This activity helps students solidify their understanding of the new vocabulary identifying the angles created by a transversal between two lines. To make it a wee-bit more interesting, we also look at transversals across non-parallel lines.
I'm struggling to find time to write thoughtful posts. But I am taking pictures. Here's some fun shots of our Ball Drop experiment in Algebra 1.
This past summer, I was honored by the Colorado Council of Teachers of Mathematics as the 2017 Outstanding Secondary Mathematics Teacher for Region 2. One for each region of the State. I didn't post this in September when it happened, because, honestly, it felt really weird to have people congratulating me. And then life showed up and it got lost as it moved farther down the 'to do' list.
I spent some time this past week reflecting on 2017. While going through my journal I was reminded of this wonderful little event. Part of my desire for this next year is to celebrate more. This is my first attempt.
My school district even gave me a shout out on Twitter:
I'm very thankful to all of the wonderful educators I've worked side-by-side with over the years and those who I've had the pleasure of interacting with online through the #MTBoS. Thank you for your kind words, your wisdom, your patience, and your friendship. I'm so very humbled that I get to be on this journey with such quality people. Without a doubt, I'm a better teacher because of your encouragement to try new things and to fail early and often. You all are the best! I truly believe we are better together. Always.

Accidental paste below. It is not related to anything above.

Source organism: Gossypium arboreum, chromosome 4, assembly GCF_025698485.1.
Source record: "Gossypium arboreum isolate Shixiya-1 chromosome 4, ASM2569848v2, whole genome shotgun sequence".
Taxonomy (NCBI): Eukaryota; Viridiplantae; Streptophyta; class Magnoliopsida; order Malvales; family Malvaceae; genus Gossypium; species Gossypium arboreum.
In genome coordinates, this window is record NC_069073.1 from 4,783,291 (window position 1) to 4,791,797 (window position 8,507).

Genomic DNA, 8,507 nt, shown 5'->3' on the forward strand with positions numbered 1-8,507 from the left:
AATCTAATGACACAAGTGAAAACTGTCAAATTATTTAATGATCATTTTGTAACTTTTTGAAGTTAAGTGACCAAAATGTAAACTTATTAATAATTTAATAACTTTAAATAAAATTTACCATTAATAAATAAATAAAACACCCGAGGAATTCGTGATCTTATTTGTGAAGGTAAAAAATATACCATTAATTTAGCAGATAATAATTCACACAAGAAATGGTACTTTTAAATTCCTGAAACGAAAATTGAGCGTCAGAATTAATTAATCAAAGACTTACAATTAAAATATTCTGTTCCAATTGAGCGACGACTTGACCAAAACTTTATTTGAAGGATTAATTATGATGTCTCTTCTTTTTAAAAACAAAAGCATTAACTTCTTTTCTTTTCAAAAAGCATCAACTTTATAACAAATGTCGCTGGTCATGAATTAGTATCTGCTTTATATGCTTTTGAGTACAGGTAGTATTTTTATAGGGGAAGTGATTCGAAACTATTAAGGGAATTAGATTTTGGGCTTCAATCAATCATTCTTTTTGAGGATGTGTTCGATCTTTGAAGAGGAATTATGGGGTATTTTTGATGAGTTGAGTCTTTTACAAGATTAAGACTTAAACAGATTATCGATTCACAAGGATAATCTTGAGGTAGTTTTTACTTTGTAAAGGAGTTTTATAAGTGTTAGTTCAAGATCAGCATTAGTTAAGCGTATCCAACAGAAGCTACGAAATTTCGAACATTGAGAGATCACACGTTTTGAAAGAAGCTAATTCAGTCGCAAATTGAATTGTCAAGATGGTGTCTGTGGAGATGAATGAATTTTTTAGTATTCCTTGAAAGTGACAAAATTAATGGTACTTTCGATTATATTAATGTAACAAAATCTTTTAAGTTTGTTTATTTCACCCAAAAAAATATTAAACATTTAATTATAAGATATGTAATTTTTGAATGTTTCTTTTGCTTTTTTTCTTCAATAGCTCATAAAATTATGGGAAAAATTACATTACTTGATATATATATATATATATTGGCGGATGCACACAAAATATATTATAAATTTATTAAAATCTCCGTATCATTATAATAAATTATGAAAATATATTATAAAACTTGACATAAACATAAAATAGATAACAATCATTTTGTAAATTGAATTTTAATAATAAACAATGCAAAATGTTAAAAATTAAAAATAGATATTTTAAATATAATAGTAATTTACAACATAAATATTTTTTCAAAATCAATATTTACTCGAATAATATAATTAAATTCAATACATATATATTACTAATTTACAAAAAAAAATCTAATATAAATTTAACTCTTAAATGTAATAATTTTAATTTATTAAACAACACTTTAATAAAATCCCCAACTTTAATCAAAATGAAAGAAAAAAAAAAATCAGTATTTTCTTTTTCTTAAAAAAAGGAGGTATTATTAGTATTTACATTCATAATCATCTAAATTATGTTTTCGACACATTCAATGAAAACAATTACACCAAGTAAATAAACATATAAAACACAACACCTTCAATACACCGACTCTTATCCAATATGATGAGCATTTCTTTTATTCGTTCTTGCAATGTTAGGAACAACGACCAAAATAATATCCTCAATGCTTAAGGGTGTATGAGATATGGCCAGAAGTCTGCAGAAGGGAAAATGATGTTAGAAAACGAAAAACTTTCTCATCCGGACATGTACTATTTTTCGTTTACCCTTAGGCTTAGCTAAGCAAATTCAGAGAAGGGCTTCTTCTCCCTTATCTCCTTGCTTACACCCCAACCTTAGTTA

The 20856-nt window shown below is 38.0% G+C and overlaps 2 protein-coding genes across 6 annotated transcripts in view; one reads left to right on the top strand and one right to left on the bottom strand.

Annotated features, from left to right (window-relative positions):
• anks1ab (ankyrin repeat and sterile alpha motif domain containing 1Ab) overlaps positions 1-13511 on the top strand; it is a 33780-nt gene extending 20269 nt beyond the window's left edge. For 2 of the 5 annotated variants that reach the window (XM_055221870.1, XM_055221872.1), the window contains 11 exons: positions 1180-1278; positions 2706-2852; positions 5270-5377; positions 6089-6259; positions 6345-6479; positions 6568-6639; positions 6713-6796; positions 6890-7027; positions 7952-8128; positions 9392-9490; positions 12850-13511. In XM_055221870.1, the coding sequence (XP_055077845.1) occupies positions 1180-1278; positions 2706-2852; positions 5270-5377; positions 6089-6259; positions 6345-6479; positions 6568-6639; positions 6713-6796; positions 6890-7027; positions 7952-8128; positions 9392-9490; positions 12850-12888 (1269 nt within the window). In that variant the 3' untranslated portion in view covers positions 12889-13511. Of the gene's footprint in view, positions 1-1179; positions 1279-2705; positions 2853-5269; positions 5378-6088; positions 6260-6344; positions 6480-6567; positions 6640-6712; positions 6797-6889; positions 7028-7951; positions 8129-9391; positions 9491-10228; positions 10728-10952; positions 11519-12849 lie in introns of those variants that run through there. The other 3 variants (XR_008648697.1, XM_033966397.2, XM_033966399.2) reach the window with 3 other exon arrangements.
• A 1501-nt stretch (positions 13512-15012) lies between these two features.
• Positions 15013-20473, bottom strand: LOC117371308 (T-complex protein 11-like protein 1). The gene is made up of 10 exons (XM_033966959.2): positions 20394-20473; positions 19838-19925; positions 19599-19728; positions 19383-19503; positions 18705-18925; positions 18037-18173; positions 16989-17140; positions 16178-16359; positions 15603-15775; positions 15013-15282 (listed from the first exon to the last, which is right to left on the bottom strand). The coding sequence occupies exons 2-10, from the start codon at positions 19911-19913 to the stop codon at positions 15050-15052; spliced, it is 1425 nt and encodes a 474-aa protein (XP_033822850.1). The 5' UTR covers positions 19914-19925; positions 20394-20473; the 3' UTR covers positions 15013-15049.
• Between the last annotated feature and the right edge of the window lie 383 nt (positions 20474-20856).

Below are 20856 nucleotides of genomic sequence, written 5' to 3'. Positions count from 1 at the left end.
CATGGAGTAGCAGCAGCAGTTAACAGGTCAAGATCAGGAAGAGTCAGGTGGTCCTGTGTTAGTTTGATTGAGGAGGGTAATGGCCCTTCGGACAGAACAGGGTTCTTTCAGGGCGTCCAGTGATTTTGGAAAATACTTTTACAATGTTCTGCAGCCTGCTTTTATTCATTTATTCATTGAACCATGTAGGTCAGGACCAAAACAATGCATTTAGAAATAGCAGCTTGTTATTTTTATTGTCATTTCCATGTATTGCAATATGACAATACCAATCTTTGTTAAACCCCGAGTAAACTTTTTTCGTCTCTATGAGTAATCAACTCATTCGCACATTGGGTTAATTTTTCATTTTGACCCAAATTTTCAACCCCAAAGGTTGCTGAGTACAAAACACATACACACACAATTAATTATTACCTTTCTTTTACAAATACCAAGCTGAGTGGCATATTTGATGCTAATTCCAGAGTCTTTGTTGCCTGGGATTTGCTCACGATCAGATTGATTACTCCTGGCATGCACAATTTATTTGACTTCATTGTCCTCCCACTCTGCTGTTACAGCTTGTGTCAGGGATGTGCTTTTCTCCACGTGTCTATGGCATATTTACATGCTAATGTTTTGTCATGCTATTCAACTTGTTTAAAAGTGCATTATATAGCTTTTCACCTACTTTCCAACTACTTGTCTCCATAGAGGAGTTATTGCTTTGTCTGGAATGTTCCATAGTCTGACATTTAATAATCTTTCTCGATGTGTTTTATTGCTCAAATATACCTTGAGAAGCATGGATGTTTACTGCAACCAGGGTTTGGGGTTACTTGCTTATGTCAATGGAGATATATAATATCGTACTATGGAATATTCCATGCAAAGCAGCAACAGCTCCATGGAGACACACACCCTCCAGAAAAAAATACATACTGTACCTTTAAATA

I spent some time searching for a card matching exercise for exponential functions. I found a couple but none that did exactly what I wanted them to do. Rather than spending an hour searching for what I wanted, I spent an hour and made it. Although, to be real, I'm not sure what I made is what I wanted either. I plan to use it early next week.
Students match percent growth and percent decay equations, graphs, descriptions, and tables. Not every function has a description or a table. I thought I'd cut down on the process of elimination solution method.
I also included some function forms students would probably not be familiar with yet but I would like them to take a stab at looking at the form of the function and guessing what the matching graph might be like.
I've included the files as both a pdf and word doc.
Update: I added an extra page with recursive definitions of most of the functions... just in case you want to add the extra step of complexity!
With systems of equations, I tried something new for review. Instead of doing the normal routine of making a review assignment and then having students solve it, and then having the students who don't do the assignment be the ones who need to do it the most--I had students make their own review assignment. Hey, why not?
Here are the directions I gave to the class (link to Google Doc here):
Here are the sections we covered this chapter:
6-1: Graphing Systems of Equations
6-3: Elimination using Addition and Subtraction
6-4: Elimination using multiplication
6-5: Applying systems of Linear Equations
6-6: Systems of Inequalities
At first, there where the obligatory moans from the classroom when I introduced the assignment. But, when I told them they only had to create 6 problem--one from each of the sections for the chapter--the mood changed. Don't get me wrong, they didn't cheer or anything, but I did have buy-in from most of the class.